What space is there for performance poets to get involved in theatre?

Convener(s): John Challis

Participants: Jen Toksvig, Sara Bynoe, Stevio Vitale, Derek Shiel, Heather Taylor, Helen Bryer, Rob Haughton, Ed Rashbrooke.

Summary of discussion, conclusions and/or recommendations:

Poetry slams – does the rap element of this change how we interpret poetry?

Performance poetry shows are theatre in themselves. Usually based on one person acting and staging their entire performance. This can be viewed as a fantastically intimate experience for both performer and audience member alike. They are storytellers.

Poetry is storytelling embedded in oral traditions.  It isn’t a commercial thing, nor should it be. 

Is there a genuine audience of performance poetry or is it made up of just poets themselves?

Jen Toksvig developed a play in Modern Verse, gaving each of the characters different rhythms to denote their status and character traits.

Poetry Olympics – An annual event hosted by Michael Horovitz in Hammersmith.

Performance poetry can sometime feel like something tagged onto the end of a programme, rather than an art form that is celebrated.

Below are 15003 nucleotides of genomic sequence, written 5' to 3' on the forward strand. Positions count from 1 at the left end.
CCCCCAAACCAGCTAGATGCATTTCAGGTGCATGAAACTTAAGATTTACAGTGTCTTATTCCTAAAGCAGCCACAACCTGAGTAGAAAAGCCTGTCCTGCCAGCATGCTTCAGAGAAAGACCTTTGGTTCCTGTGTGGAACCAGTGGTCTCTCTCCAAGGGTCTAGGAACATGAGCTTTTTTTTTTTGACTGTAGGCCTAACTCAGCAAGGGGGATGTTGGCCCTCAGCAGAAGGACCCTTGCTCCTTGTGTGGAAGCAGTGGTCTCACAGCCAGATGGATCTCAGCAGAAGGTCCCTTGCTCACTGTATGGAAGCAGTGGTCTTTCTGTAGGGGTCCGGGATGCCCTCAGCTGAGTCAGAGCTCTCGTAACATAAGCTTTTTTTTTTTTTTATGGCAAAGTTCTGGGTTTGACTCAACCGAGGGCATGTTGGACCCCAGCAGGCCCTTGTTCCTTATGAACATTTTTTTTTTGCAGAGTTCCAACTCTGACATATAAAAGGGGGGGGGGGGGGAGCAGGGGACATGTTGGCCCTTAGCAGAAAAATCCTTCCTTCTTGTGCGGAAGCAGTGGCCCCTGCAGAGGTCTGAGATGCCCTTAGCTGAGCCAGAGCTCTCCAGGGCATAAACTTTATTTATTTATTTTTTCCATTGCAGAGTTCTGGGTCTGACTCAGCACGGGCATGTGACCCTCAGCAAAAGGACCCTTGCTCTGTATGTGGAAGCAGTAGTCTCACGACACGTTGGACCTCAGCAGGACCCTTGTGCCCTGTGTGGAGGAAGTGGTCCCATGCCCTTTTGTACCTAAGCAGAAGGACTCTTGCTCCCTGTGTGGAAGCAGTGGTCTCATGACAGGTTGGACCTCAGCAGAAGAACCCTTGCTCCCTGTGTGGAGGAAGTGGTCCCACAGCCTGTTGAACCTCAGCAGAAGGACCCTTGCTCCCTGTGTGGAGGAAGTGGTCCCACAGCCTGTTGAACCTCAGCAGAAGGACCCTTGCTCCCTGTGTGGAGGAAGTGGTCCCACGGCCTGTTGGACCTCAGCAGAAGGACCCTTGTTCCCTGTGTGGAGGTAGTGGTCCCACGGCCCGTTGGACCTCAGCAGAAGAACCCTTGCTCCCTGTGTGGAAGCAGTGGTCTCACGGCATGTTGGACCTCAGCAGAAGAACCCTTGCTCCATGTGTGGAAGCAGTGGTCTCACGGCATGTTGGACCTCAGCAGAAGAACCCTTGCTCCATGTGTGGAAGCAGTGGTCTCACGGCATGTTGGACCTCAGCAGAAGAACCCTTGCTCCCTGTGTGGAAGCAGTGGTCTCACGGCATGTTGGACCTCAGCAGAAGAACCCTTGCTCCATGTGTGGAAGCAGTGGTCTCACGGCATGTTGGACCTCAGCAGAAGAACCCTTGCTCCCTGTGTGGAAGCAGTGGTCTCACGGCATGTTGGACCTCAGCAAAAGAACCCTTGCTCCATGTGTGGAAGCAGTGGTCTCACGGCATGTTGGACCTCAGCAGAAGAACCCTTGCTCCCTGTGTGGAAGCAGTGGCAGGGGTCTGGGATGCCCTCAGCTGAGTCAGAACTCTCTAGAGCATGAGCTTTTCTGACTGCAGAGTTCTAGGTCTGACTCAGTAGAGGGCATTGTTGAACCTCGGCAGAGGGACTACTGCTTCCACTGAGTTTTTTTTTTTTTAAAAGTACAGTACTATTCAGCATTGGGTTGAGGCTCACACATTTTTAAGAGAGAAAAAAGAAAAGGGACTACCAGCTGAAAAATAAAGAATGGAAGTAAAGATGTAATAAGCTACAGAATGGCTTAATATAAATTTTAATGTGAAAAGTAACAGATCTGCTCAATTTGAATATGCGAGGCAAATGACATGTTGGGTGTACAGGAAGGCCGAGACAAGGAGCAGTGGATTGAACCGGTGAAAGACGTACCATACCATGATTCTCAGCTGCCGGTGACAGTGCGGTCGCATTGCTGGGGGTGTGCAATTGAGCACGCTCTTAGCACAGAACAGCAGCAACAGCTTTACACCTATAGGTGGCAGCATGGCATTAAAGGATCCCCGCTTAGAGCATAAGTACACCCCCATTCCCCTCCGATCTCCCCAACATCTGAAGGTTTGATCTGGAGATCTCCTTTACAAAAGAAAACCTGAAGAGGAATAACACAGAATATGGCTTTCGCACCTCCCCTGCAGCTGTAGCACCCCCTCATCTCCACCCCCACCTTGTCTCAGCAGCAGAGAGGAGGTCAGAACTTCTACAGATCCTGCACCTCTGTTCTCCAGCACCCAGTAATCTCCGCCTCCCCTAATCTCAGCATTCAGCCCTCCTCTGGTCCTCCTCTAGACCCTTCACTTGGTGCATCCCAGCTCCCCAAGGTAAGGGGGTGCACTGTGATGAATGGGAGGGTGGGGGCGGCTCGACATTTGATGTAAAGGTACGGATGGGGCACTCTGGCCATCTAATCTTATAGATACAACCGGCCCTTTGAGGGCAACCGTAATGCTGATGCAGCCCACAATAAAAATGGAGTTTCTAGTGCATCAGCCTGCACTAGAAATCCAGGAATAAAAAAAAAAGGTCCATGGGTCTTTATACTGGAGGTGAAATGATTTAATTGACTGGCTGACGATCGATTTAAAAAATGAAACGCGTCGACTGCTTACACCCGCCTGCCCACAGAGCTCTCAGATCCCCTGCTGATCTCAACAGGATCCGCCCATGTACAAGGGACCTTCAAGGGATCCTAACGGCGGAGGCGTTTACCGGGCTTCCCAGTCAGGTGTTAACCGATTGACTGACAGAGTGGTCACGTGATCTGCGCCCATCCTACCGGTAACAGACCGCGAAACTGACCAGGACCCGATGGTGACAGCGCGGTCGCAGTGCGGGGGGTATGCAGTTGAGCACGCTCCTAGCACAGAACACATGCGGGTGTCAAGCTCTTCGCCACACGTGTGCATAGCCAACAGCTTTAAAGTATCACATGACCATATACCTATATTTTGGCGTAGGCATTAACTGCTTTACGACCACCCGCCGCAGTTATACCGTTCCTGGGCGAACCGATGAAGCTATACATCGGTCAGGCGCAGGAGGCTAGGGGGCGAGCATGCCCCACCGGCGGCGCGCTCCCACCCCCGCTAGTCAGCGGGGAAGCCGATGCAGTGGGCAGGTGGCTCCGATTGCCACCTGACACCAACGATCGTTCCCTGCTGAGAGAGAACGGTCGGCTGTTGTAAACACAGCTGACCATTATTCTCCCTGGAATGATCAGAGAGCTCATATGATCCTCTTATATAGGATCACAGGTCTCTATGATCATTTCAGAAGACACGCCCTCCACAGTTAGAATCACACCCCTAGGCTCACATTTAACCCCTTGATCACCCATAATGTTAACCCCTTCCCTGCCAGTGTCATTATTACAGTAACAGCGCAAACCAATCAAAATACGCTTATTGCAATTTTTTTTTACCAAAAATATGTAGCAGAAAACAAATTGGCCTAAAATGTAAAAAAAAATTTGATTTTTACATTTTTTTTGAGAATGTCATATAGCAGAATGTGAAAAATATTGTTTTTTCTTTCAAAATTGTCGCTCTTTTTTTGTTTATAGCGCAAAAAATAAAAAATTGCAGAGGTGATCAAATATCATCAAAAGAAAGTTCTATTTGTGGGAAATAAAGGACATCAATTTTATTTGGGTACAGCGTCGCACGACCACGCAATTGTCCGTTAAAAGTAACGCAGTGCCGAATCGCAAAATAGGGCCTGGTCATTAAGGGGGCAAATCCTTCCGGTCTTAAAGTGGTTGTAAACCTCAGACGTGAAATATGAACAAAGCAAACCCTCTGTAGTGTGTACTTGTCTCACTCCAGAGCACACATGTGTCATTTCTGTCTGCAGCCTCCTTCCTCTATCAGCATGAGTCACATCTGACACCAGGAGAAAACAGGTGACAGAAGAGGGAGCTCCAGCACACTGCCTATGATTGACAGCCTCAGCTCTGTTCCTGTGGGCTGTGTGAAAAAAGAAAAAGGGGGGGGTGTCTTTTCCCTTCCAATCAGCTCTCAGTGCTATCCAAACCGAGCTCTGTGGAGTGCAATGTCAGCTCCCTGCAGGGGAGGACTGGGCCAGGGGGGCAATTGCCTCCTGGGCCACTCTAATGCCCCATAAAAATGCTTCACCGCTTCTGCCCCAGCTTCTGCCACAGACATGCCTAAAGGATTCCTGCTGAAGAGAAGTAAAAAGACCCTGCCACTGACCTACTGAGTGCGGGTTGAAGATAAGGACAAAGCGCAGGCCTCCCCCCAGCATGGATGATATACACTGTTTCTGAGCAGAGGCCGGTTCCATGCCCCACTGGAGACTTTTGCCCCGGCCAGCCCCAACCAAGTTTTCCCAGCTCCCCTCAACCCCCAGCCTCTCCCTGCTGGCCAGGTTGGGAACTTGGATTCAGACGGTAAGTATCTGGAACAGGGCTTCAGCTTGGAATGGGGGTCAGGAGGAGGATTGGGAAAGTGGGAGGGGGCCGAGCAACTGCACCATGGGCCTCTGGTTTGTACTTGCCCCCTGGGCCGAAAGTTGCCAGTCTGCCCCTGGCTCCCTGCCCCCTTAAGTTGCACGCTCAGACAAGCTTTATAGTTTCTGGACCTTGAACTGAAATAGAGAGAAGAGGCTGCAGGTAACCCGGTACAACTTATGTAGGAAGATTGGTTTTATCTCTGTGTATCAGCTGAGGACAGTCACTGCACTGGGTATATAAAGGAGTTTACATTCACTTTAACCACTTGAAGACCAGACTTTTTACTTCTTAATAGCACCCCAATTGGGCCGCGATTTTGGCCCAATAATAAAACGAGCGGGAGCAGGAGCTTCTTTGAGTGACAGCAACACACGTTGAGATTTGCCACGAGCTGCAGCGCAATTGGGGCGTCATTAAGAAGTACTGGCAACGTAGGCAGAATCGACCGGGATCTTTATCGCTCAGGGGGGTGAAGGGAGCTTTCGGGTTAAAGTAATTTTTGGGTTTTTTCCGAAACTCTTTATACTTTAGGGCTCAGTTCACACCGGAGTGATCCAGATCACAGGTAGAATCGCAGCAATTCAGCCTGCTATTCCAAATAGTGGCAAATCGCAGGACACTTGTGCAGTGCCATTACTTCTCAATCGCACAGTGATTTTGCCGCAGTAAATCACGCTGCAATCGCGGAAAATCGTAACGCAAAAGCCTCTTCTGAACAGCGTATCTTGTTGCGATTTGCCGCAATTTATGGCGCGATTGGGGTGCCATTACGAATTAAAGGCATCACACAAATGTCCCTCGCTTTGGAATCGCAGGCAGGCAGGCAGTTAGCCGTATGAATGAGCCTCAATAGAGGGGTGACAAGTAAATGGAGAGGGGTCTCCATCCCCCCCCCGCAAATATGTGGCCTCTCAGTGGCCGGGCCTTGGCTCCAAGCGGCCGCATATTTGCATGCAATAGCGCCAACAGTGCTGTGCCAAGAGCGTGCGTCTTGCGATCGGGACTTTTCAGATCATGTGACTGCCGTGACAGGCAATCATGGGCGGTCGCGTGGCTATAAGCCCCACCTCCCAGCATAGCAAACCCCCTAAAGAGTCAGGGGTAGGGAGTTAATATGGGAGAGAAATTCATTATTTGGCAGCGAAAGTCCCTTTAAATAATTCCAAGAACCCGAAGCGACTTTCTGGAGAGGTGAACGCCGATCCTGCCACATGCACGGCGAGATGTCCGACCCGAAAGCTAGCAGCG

Writers of performance poetry do not usually have actors bring their work to life. 

Are there any clear boundaries between where performance poetry stops being poetry and becomes a theatrical show?

Can writers just simply read their work these days, without having to perform it to get attention?

Do you lose the power of words when you concentrate on the performance?  Does this distract from the poetry?

Performance poetry should take audiences on a journey – in sense it already is theatre.  These journeys/concepts for performances often differ depending on the venue.

Some performers today create work using predictive text in their mobile phones. In this sense poetry becomes a constant evolving thing.

How do we move poetry onto new forms, away from the simplicity of reading aloud from paper?

Is it becoming stand-up comedy?  The punch line is pivotal.

Poetry slams are a natural evolution from beat poetry.

Constant battle between the page and stage.  The ‘page’ poetry establishment often criticises the stage performance.

Not everything written should be performed.  However all poetry could be considered performance poetry when it is read aloud and in public.

There’s lots of good performance poetry out there, it’s just not all in theatres.  A lot is found in art gallery spaces, and in cafes.

People see theatre in everyday life; therefore they have preconceptions based on societal rules of how they should act at events.  However, what’s wrong with whooping & hollering to show your appreciation?

Is poetry still a solitary pursuit?